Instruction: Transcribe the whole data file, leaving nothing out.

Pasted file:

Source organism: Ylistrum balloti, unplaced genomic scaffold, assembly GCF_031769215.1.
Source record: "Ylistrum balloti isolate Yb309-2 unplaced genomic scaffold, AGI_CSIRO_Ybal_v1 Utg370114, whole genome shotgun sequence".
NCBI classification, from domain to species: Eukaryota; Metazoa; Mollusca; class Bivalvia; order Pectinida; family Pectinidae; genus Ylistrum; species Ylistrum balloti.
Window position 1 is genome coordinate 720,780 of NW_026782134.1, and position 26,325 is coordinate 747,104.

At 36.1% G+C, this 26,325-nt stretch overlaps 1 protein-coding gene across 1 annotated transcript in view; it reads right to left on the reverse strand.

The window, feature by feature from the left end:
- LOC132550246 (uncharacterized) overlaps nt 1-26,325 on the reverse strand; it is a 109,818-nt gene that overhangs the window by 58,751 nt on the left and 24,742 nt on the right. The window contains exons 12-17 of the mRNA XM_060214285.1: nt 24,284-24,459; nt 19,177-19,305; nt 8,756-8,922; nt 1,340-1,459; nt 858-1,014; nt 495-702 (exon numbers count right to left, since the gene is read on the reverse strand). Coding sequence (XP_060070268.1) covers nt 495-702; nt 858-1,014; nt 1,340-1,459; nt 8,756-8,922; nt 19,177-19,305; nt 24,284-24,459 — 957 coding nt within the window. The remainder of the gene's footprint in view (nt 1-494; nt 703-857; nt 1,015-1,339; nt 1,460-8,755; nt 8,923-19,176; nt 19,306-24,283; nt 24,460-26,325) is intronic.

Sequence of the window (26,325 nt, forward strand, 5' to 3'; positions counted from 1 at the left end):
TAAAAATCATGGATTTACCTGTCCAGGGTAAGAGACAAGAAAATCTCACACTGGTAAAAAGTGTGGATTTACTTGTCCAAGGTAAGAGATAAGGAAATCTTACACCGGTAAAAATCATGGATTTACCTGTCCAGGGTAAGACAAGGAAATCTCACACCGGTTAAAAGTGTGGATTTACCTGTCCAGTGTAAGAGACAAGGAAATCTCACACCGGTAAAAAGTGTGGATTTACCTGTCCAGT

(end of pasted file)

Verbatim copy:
Source organism: Ylistrum balloti, unplaced genomic scaffold, assembly GCF_031769215.1.
Source record: "Ylistrum balloti isolate Yb309-2 unplaced genomic scaffold, AGI_CSIRO_Ybal_v1 Utg370114, whole genome shotgun sequence".
NCBI classification, from domain to species: Eukaryota; Metazoa; Mollusca; class Bivalvia; order Pectinida; family Pectinidae; genus Ylistrum; species Ylistrum balloti.
Window position 1 is genome coordinate 720,780 of NW_026782134.1, and position 26,325 is coordinate 747,104.

At 36.1% G+C, this 26,325-nt stretch overlaps 1 protein-coding gene across 1 annotated transcript in view; it reads right to left on the reverse strand.

The window, feature by feature from the left end:
- LOC132550246 (uncharacterized) overlaps nt 1-26,325 on the reverse strand; it is a 109,818-nt gene that overhangs the window by 58,751 nt on the left and 24,742 nt on the right. The window contains exons 12-17 of the mRNA XM_060214285.1: nt 24,284-24,459; nt 19,177-19,305; nt 8,756-8,922; nt 1,340-1,459; nt 858-1,014; nt 495-702 (exon numbers count right to left, since the gene is read on the reverse strand). Coding sequence (XP_060070268.1) covers nt 495-702; nt 858-1,014; nt 1,340-1,459; nt 8,756-8,922; nt 19,177-19,305; nt 24,284-24,459 — 957 coding nt within the window. The remainder of the gene's footprint in view (nt 1-494; nt 703-857; nt 1,015-1,339; nt 1,460-8,755; nt 8,923-19,176; nt 19,306-24,283; nt 24,460-26,325) is intronic.

Sequence of the window (26,325 nt, forward strand, 5' to 3'; positions counted from 1 at the left end):
TAAAAATCATGGATTTACCTGTCCAGGGTAAGAGACAAGAAAATCTCACACTGGTAAAAAGTGTGGATTTACTTGTCCAAGGTAAGAGATAAGGAAATCTTACACCGGTAAAAATCATGGATTTACCTGTCCAGGGTAAGACAAGGAAATCTCACACCGGTTAAAAGTGTGGATTTACCTGTCCAGTGTAAGAGACAAGGAAATCTCACACCGGTAAAAAGTGTGGATTTACCTGTCCAGT